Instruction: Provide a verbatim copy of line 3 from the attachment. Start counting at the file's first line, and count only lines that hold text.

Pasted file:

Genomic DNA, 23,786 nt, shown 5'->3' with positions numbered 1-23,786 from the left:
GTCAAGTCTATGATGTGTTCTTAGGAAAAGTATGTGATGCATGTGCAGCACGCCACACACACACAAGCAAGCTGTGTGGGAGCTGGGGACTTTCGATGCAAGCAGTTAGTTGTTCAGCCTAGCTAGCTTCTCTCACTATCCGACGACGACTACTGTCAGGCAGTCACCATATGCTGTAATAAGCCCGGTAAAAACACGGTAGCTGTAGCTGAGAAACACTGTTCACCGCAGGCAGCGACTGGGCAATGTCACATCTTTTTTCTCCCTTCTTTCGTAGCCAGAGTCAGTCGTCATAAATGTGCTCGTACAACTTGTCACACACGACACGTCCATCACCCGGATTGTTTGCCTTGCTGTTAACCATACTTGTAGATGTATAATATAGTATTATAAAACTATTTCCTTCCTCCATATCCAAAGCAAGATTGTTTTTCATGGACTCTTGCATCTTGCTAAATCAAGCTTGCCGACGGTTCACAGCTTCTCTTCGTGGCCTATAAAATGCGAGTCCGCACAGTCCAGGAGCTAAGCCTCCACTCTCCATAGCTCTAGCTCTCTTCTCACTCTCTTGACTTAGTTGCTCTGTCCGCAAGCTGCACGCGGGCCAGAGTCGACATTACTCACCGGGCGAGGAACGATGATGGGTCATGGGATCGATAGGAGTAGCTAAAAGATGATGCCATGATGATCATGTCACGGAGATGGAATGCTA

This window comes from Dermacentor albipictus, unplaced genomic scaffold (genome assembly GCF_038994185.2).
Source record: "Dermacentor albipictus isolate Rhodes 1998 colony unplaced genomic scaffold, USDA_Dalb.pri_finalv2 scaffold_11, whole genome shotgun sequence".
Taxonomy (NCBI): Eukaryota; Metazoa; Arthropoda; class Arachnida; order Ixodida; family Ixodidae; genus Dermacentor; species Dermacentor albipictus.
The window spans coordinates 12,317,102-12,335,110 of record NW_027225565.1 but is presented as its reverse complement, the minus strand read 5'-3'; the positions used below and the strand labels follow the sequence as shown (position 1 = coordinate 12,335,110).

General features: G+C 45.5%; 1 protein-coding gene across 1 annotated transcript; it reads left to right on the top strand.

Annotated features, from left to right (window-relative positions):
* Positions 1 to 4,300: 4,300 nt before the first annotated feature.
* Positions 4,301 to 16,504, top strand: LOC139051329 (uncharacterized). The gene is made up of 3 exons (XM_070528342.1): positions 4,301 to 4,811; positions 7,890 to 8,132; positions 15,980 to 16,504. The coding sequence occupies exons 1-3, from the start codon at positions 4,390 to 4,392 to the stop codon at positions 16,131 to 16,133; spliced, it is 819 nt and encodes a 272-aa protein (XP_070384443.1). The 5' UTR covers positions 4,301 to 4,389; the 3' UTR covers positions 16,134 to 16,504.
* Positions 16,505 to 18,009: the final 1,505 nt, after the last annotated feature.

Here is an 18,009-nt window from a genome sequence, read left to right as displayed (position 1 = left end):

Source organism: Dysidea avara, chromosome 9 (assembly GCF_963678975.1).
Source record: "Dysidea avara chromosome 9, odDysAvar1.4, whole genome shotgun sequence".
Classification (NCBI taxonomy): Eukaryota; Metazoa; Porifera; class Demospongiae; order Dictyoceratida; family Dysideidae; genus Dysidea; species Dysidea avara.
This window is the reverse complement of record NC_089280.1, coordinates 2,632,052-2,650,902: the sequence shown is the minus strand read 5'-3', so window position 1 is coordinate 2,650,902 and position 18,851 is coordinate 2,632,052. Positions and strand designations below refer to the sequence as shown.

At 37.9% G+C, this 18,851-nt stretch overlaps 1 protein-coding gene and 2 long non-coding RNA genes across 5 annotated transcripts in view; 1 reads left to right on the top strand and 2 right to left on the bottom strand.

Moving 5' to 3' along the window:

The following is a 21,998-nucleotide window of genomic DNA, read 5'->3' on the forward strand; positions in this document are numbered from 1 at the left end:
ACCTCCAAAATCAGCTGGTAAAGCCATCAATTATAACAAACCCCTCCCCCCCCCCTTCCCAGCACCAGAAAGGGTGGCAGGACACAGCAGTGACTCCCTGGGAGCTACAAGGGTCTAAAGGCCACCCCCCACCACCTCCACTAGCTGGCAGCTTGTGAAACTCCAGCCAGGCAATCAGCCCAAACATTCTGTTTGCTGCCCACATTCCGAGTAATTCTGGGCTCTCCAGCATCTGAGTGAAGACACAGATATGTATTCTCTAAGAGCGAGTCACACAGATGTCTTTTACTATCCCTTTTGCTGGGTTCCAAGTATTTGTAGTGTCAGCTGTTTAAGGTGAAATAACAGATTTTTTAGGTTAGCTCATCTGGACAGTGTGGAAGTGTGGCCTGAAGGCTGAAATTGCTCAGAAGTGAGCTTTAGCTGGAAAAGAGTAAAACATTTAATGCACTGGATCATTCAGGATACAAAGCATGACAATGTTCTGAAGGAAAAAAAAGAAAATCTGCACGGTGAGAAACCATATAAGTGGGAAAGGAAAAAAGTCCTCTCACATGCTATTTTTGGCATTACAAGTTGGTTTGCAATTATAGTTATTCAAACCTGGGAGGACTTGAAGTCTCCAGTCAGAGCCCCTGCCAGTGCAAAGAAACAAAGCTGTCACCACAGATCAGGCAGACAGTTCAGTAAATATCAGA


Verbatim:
This window comes from Dermacentor albipictus, unplaced genomic scaffold (genome assembly GCF_038994185.2).